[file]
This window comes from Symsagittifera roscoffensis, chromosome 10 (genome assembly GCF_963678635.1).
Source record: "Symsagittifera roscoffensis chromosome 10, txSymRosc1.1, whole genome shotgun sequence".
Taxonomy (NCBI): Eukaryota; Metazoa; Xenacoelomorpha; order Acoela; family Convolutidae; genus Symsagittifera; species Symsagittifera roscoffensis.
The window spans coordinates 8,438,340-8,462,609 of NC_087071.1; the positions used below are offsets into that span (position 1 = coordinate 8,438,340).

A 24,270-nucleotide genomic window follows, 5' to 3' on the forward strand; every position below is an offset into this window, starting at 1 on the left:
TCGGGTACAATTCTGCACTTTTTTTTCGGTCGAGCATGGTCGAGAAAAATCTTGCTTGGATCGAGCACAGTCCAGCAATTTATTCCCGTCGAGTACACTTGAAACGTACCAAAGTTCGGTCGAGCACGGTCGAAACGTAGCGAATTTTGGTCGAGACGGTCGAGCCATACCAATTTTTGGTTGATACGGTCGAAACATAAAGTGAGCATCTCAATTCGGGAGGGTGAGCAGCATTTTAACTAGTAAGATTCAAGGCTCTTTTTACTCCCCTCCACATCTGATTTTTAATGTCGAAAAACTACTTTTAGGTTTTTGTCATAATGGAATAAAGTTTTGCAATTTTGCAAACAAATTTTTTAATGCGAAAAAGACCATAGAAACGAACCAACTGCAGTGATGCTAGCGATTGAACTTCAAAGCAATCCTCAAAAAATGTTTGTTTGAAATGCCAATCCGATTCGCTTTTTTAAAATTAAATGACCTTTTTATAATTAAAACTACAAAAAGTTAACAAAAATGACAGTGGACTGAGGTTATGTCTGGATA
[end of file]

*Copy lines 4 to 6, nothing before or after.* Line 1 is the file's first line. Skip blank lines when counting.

The window spans coordinates 8,438,340-8,462,609 of NC_087071.1; the positions used below are offsets into that span (position 1 = coordinate 8,438,340).

A 24,270-nucleotide genomic window follows, 5' to 3' on the forward strand; every position below is an offset into this window, starting at 1 on the left:
TCGGGTACAATTCTGCACTTTTTTTTCGGTCGAGCATGGTCGAGAAAAATCTTGCTTGGATCGAGCACAGTCCAGCAATTTATTCCCGTCGAGTACACTTGAAACGTACCAAAGTTCGGTCGAGCACGGTCGAAACGTAGCGAATTTTGGTCGAGACGGTCGAGCCATACCAATTTTTGGTTGATACGGTCGAAACATAAAGTGAGCATCTCAATTCGGGAGGGTGAGCAGCATTTTAACTAGTAAGATTCAAGGCTCTTTTTACTCCCCTCCACATCTGATTTTTAATGTCGAAAAACTACTTTTAGGTTTTTGTCATAATGGAATAAAGTTTTGCAATTTTGCAAACAAATTTTTTAATGCGAAAAAGACCATAGAAACGAACCAACTGCAGTGATGCTAGCGATTGAACTTCAAAGCAATCCTCAAAAAATGTTTGTTTGAAATGCCAATCCGATTCGCTTTTTTAAAATTAAATGACCTTTTTATAATTAAAACTACAAAAAGTTAACAAAAATGACAGTGGACTGAGGTTATGTCTGGATA